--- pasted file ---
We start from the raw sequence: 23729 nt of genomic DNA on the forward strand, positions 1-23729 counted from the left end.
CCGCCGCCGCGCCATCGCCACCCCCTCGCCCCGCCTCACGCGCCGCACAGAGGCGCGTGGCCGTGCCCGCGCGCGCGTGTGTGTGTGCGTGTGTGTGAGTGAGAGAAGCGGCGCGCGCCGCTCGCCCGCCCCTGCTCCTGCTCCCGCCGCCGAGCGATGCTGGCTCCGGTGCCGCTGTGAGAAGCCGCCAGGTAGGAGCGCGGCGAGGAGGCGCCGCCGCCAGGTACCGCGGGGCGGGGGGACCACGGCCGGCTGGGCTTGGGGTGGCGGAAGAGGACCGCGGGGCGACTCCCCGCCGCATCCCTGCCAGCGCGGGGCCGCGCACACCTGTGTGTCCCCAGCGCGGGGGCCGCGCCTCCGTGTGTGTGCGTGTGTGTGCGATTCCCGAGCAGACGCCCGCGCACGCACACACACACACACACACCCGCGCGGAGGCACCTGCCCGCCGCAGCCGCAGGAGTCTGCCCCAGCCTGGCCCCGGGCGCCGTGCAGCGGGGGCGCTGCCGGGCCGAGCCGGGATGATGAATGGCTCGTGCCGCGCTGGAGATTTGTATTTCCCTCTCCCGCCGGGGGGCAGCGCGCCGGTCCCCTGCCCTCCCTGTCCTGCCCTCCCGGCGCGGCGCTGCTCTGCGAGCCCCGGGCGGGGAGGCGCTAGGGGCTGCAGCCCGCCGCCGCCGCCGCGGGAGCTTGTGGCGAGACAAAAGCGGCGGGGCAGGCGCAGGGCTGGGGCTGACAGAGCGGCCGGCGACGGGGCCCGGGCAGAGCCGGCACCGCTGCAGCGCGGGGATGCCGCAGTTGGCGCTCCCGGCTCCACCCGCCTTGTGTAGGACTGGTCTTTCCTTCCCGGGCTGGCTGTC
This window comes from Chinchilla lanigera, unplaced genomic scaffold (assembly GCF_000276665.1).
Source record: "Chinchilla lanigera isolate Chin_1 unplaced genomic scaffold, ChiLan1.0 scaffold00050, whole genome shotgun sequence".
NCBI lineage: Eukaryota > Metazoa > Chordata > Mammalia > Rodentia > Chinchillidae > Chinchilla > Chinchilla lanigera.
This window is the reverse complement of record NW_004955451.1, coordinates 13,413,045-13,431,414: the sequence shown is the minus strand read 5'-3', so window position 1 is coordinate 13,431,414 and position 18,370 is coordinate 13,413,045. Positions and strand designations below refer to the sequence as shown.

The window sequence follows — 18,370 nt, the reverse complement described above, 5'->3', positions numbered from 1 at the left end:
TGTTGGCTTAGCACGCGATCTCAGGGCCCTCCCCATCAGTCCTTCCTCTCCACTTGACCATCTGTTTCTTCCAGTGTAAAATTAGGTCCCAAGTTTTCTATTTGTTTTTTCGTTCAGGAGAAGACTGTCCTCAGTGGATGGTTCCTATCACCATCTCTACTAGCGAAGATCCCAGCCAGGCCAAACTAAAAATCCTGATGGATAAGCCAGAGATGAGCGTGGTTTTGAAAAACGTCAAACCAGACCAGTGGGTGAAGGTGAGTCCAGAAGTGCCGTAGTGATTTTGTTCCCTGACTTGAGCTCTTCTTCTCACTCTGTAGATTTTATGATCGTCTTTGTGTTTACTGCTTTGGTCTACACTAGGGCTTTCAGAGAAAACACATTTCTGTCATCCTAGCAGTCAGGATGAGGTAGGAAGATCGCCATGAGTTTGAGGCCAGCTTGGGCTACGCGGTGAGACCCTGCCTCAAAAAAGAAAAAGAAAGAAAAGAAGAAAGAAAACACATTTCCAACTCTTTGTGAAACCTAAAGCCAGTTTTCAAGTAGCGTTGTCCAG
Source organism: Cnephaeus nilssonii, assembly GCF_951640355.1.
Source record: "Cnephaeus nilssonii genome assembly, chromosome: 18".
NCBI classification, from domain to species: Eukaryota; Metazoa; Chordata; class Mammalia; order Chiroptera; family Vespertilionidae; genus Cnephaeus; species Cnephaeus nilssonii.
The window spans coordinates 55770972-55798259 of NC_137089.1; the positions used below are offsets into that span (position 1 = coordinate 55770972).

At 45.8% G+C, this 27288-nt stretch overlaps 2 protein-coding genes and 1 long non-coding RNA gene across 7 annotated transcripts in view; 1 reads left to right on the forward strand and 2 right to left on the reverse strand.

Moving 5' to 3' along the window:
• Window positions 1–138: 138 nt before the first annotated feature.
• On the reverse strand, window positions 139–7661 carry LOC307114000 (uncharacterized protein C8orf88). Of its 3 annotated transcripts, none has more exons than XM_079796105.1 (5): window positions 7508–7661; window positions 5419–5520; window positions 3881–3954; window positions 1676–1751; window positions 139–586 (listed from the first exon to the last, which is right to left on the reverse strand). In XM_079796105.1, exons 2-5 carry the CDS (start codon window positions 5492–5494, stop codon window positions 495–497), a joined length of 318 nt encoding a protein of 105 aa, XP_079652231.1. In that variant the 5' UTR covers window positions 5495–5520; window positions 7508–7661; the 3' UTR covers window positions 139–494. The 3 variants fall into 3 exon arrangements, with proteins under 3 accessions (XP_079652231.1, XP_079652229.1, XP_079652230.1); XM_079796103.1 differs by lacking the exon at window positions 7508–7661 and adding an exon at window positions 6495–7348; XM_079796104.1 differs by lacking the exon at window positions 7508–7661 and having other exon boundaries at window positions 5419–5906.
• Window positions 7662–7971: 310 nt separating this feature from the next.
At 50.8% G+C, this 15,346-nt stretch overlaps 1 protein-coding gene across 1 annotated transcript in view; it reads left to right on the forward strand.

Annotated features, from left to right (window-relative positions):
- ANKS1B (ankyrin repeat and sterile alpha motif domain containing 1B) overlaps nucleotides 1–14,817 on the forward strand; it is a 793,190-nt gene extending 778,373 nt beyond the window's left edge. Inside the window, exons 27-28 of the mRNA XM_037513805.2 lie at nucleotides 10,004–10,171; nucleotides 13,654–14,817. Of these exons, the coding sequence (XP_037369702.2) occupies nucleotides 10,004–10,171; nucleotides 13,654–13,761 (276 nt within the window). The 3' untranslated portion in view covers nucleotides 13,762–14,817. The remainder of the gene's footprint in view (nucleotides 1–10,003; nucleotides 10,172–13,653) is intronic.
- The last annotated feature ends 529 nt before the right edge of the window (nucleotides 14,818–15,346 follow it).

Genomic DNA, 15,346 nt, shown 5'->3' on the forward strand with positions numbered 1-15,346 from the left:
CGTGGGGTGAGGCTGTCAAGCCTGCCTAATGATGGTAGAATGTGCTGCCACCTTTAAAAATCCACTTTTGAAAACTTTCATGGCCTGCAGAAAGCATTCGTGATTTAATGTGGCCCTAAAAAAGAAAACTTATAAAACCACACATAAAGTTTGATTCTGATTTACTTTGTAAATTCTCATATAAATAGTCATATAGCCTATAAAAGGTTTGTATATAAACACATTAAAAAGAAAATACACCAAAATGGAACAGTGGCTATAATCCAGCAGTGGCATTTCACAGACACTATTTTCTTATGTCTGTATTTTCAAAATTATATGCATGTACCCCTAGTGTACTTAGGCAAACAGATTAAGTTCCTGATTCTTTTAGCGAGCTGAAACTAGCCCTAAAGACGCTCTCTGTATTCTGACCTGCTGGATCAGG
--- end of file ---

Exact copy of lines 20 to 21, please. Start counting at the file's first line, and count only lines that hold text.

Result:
- ANKS1B (ankyrin repeat and sterile alpha motif domain containing 1B) overlaps nucleotides 1–14,817 on the forward strand; it is a 793,190-nt gene extending 778,373 nt beyond the window's left edge. Inside the window, exons 27-28 of the mRNA XM_037513805.2 lie at nucleotides 10,004–10,171; nucleotides 13,654–14,817. Of these exons, the coding sequence (XP_037369702.2) occupies nucleotides 10,004–10,171; nucleotides 13,654–13,761 (276 nt within the window). The 3' untranslated portion in view covers nucleotides 13,762–14,817. The remainder of the gene's footprint in view (nucleotides 1–10,003; nucleotides 10,172–13,653) is intronic.
- The last annotated feature ends 529 nt before the right edge of the window (nucleotides 14,818–15,346 follow it).